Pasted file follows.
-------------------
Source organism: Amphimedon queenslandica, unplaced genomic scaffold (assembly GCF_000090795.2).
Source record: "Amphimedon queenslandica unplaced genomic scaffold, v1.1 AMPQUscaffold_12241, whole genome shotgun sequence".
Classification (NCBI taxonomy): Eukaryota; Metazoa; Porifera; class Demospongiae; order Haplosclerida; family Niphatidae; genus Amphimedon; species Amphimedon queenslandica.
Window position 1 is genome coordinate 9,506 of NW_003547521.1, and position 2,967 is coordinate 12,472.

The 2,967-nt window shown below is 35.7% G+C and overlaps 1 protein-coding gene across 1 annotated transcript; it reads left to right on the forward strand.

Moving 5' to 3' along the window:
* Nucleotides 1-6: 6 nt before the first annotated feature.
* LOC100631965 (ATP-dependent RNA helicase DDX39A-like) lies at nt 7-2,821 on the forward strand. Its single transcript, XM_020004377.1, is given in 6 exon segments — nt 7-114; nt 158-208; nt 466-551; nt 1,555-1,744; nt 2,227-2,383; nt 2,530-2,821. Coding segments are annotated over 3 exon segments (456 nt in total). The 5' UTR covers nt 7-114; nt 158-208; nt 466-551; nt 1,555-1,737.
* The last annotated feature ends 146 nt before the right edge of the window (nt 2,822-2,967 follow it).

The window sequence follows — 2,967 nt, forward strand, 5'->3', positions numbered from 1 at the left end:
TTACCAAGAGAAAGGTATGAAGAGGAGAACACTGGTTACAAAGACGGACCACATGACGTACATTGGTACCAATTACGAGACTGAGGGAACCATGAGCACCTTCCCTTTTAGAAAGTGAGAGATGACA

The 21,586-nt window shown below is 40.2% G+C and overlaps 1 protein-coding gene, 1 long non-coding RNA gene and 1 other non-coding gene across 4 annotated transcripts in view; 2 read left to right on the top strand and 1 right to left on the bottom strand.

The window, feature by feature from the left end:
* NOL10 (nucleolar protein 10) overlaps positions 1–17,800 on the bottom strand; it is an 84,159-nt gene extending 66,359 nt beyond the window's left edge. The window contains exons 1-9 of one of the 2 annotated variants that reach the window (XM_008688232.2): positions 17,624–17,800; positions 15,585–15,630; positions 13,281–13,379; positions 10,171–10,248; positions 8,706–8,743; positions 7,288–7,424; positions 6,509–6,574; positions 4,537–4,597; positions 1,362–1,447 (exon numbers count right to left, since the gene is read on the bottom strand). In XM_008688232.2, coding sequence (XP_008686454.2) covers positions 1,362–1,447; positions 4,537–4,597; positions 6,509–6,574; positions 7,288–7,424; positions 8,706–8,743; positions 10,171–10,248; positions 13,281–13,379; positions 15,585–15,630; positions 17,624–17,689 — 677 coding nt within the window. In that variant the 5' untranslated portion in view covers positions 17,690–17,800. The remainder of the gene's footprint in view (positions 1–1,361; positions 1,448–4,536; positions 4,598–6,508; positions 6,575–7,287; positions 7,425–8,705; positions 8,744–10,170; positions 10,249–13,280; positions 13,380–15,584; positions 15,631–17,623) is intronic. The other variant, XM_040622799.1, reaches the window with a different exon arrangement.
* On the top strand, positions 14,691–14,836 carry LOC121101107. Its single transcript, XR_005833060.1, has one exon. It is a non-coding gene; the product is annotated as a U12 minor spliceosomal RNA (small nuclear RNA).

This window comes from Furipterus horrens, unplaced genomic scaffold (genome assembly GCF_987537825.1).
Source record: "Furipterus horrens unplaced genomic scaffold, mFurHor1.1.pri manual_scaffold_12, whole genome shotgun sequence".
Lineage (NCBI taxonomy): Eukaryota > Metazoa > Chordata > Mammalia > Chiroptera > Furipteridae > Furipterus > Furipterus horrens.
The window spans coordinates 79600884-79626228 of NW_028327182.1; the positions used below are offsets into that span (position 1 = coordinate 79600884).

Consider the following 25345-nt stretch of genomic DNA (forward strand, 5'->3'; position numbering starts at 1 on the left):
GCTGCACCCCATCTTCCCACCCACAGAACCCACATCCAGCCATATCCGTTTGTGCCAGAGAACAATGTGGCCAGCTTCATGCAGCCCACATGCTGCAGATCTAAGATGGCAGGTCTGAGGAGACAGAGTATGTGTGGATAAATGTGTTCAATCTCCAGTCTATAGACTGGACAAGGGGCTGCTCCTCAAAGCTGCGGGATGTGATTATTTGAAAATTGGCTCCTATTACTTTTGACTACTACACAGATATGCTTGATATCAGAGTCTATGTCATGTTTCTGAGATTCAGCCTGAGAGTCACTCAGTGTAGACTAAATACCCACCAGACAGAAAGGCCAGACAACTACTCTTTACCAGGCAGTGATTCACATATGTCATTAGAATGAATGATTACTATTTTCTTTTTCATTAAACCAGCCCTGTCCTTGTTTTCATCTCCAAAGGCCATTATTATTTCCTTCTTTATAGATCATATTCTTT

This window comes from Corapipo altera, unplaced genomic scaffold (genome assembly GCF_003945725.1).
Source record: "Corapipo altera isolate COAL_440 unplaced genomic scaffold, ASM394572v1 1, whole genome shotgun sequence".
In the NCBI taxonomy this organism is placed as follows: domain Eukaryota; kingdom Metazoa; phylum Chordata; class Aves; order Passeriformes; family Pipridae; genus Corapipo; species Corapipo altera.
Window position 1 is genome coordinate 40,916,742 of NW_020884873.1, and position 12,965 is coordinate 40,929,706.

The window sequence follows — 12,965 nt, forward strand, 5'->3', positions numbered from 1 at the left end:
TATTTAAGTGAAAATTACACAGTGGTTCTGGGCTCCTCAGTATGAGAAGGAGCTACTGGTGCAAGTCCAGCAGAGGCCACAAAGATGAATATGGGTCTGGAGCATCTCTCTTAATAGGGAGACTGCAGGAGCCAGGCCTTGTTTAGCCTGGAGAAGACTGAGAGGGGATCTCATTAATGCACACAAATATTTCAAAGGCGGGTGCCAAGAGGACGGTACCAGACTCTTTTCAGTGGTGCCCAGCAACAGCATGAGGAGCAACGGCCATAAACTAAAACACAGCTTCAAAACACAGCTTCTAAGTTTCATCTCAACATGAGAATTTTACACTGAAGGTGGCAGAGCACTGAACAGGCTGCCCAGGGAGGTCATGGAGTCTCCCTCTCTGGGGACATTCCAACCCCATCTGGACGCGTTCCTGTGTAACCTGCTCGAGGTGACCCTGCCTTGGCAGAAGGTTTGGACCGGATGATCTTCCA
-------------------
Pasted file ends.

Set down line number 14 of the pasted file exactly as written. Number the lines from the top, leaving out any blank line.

* NOL10 (nucleolar protein 10) overlaps positions 1–17,800 on the bottom strand; it is an 84,159-nt gene extending 66,359 nt beyond the window's left edge. The window contains exons 1-9 of one of the 2 annotated variants that reach the window (XM_008688232.2): positions 17,624–17,800; positions 15,585–15,630; positions 13,281–13,379; positions 10,171–10,248; positions 8,706–8,743; positions 7,288–7,424; positions 6,509–6,574; positions 4,537–4,597; positions 1,362–1,447 (exon numbers count right to left, since the gene is read on the bottom strand). In XM_008688232.2, coding sequence (XP_008686454.2) covers positions 1,362–1,447; positions 4,537–4,597; positions 6,509–6,574; positions 7,288–7,424; positions 8,706–8,743; positions 10,171–10,248; positions 13,281–13,379; positions 15,585–15,630; positions 17,624–17,689 — 677 coding nt within the window. In that variant the 5' untranslated portion in view covers positions 17,690–17,800. The remainder of the gene's footprint in view (positions 1–1,361; positions 1,448–4,536; positions 4,598–6,508; positions 6,575–7,287; positions 7,425–8,705; positions 8,744–10,170; positions 10,249–13,280; positions 13,380–15,584; positions 15,631–17,623) is intronic. The other variant, XM_040622799.1, reaches the window with a different exon arrangement.